And I climb on and sit facing him and our legs are intertwined and the sunlight is spinning and our smiles are flying and, just for this moment, I am, we are, truly, truly happy.

 

Space Girl

The beach has a single tree on it, right in the middle and separate from the forest.

One Tree Beach.

My new home.

Climbing down the way I've come seems impossible in this sun so I walk along the top of the cliffs instead, banked by the mountain on my right side and the endless sea on my left. If I crane my neck I can see the bright yellow paint-splodge of my raft, still caught up in the rocks.

There's a trail on the left that looks like it's been made by animals and which looks shady, so I take it and start to weave my way down. I soon regret it. Any animal that's made this track must be as small as a mouse because rocks and thorn bushes and brambles bar my way, and it's not as shady as I thought. Nothing stops this pulsing heat, and I'm tired and my feet are sore, so sore.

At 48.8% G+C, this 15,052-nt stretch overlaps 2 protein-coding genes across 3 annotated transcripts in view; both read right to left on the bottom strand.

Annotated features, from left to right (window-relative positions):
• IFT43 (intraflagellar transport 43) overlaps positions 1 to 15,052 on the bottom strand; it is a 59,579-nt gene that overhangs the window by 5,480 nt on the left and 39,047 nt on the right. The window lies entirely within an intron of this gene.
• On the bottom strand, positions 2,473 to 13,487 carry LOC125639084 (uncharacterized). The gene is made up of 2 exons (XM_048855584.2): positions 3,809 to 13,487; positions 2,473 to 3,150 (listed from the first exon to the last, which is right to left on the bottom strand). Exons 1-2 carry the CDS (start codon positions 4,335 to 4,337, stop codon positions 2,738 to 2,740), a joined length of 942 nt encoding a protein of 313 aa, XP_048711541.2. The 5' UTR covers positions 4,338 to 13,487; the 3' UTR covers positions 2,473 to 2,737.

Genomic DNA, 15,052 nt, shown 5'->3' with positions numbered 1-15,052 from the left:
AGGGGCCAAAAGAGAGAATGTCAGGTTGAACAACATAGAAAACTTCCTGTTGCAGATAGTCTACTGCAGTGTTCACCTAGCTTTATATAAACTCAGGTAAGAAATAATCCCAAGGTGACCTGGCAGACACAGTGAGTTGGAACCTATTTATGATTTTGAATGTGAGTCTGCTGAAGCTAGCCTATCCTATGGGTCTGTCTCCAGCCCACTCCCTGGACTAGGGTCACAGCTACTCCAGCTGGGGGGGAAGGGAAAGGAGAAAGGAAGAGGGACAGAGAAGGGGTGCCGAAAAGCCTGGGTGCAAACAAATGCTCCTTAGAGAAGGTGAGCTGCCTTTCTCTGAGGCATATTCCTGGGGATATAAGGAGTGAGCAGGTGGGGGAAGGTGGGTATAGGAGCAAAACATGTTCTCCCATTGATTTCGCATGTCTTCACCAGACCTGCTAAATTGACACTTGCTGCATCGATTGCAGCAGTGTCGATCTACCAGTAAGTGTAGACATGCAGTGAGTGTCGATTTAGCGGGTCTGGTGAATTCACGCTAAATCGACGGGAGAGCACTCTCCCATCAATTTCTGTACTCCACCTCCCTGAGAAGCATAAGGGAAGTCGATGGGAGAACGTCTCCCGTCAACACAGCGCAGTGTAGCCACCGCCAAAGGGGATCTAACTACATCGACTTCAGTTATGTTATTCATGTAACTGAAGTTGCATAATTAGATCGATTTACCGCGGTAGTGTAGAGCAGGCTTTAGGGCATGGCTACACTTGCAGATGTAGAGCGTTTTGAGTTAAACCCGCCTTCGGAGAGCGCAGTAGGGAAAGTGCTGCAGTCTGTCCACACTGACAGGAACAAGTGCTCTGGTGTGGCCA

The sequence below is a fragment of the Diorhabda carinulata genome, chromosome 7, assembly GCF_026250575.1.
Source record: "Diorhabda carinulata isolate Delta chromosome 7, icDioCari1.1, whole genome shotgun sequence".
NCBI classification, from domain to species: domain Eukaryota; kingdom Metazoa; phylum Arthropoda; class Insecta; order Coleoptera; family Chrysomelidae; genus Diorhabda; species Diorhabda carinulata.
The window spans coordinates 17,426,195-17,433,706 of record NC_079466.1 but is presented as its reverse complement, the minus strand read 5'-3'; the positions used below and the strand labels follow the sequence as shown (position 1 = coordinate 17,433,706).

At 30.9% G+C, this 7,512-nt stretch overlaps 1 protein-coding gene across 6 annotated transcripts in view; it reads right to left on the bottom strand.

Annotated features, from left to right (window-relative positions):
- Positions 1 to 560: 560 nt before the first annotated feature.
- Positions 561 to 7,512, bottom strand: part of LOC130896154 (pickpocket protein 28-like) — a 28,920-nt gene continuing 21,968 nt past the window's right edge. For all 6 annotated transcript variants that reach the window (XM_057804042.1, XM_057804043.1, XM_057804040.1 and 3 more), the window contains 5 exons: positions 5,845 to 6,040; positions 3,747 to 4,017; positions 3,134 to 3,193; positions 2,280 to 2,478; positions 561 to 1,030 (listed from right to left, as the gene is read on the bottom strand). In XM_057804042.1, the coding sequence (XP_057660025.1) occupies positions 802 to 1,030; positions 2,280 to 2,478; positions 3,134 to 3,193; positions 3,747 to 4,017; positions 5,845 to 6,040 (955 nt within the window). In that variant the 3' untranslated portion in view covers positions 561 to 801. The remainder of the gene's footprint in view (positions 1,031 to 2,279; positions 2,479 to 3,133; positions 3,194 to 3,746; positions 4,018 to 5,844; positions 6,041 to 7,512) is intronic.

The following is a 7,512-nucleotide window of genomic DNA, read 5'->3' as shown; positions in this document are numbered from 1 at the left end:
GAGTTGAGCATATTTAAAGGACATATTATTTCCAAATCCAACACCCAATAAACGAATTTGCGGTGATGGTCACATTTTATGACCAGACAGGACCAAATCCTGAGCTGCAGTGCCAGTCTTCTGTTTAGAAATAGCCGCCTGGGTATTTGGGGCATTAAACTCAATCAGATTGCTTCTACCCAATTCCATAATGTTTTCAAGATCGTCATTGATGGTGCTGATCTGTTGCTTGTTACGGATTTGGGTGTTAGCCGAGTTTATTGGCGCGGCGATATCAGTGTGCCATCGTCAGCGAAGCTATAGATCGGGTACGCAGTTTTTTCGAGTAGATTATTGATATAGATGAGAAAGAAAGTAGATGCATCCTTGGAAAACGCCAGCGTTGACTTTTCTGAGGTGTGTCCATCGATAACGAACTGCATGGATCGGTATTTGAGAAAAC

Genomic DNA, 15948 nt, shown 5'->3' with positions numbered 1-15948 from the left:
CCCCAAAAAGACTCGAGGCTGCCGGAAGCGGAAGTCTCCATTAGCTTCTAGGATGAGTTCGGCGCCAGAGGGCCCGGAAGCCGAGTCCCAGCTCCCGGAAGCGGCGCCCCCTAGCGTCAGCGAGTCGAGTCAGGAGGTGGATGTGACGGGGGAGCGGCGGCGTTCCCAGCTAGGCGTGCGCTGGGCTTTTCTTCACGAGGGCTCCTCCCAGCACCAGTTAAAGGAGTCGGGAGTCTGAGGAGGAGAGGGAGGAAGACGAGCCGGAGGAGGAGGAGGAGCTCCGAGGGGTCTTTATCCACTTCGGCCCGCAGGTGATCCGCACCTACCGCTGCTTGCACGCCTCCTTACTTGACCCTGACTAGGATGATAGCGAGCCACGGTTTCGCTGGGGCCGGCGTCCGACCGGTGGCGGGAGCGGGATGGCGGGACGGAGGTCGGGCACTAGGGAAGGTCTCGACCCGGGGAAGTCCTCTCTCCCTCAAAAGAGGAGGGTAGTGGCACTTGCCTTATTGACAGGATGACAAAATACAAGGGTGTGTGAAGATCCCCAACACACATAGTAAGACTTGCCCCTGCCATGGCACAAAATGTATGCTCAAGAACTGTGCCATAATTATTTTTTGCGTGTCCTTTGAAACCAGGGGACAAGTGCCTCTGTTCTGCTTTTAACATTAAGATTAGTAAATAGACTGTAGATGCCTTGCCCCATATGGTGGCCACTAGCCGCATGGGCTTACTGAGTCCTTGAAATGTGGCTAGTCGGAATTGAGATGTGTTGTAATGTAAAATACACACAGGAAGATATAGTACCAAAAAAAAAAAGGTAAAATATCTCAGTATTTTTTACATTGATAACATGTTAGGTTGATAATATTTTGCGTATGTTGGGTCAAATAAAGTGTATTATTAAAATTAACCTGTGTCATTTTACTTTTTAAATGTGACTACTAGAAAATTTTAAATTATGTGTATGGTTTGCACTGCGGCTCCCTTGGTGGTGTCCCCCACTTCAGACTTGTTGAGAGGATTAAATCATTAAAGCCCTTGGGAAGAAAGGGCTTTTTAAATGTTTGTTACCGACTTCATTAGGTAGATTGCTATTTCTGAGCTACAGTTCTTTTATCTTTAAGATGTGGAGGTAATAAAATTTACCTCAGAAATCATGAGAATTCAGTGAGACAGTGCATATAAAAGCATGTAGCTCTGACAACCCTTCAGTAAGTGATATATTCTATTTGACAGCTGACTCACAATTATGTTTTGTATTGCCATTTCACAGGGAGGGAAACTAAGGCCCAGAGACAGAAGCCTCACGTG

It's turning into jungle and what if I lose my way?

But then who cares, because there's nothing to go back for, is there? Only two sachets of water.

I lick my cracked lips with a dry tongue and walk on.

I must have caught my foot on something because, next thing I know, I'm falling, falling, and the thorn bushes are wrenched out of my hands as I grab them and rocks are skittering past and the ground has fallen away and there are no trees in this dry dusty ground and I